Personally, I try to publish at least one first-author output (not necessarily a peer-reviewed paper, could be a commentary or a popular article) each year, and have succeeded in most years.  I believe (though I may be fooling myself) that it keeps me in touch with what it is to be a scientist and why I became one in the first place.  For reasons I can’t fully articulate it feels important to me to be involved in research and writing in which I do the bulk of the data collection, analysis, and/or writing myself, and to see an output through the editorial process from manuscript preparation to submission, dealing with reviewers’ comments, and to final publication.

Is this a reasonable goal/expectation for a senior scientist?  It’s important for me but I can well understand that other scientists will have other priorities, different things that they focus on.

Coincidentally, as I was finishing off writing this post, Dr Kath Baldock drew my attention to this short piece by Kaushal et al. entitled Avoiding an Ecological Midlife Crisis that’s just been published in the January issue of the Bulletin of the Ecological Society of America.  Although specifically focused on professional ecologists, their advice to “nurture the original connection to nature” will surely resonate with scientists from all fields if we substitute “nature” for other, discipline-specific words and phrases.


*This is all very positive and as it should be: ECRs need advice and guidance as to how to navigate their profession, and that needs to come from multiple sources because sometimes (often?) their own institution doesn’t give adequate guidance.  However I do have some misgivings about more senior scientists advising their more junior colleagues based on their own experiences: the world of academia is a fasting-moving place and what applied to a previous generation may not necessarily apply to the current one.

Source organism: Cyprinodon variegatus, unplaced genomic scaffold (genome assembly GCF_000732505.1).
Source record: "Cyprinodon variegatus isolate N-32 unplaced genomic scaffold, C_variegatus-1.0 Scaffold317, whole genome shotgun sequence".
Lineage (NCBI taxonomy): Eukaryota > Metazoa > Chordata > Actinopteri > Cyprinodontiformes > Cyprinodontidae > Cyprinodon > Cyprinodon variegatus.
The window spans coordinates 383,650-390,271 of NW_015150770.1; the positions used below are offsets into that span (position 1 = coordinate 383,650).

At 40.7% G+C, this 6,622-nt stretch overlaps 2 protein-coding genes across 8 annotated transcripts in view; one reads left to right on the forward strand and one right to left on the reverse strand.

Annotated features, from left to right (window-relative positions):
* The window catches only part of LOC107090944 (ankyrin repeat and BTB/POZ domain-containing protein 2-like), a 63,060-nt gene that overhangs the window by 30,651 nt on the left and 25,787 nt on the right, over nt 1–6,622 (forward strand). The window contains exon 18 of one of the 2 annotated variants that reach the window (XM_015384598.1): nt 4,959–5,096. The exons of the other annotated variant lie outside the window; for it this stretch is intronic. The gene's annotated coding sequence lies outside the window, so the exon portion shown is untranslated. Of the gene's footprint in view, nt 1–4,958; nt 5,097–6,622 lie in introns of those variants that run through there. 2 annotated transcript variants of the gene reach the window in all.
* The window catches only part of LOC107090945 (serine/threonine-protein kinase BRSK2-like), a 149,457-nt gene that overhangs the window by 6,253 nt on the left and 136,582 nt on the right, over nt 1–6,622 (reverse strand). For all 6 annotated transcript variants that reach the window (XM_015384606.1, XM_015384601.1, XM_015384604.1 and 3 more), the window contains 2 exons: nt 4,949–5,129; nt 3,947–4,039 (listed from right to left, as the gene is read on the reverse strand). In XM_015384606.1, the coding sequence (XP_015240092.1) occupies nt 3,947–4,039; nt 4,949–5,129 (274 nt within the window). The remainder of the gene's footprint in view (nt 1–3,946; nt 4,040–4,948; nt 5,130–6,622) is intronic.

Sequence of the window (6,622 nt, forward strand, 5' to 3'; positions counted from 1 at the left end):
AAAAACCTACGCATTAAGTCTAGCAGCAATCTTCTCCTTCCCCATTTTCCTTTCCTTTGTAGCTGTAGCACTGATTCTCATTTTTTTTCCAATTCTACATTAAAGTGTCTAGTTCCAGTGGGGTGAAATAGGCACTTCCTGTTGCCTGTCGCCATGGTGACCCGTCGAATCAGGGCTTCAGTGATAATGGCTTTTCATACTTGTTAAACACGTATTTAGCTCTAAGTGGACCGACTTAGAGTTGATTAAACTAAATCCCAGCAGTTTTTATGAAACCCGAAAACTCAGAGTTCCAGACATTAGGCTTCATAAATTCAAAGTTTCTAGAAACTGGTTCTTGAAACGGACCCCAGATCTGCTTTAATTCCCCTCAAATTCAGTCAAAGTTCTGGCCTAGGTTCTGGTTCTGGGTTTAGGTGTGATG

**It’s an American article: British universities don’t even know how to spell “tenure”.

A day of contrasts

2012-10-27 14.06.12

Some students pass through the university system barely touching the sides: they arrive, they study, they graduate, and they are gone, fate and whereabouts unknown.  Other students stick in our minds, sometimes in our lives, because of their personality, their abilities, or their personal issues, and are remembered and talked of long after their graduation.  They may go on to become friends and stay in touch, perhaps via social media such as our Department’s Facebook group.

These are just two extremes of a continuum of course, and whatever type of student they were, we hope that they all enjoy their time at university and go on to lead full and happy lives.

This was on my mind last Thursday, a day of contrasts.  In the morning I joined colleagues on the stage at Northampton’s Derngate Theatre to watch as this summer’s graduands filed across the stage, shook hands with the Vice Chancellor, received their certificates, and left the stage as graduates.   The accompanying applause from family, other students, and staff was constant and genuine: everyone wishes these new graduates well in their futures.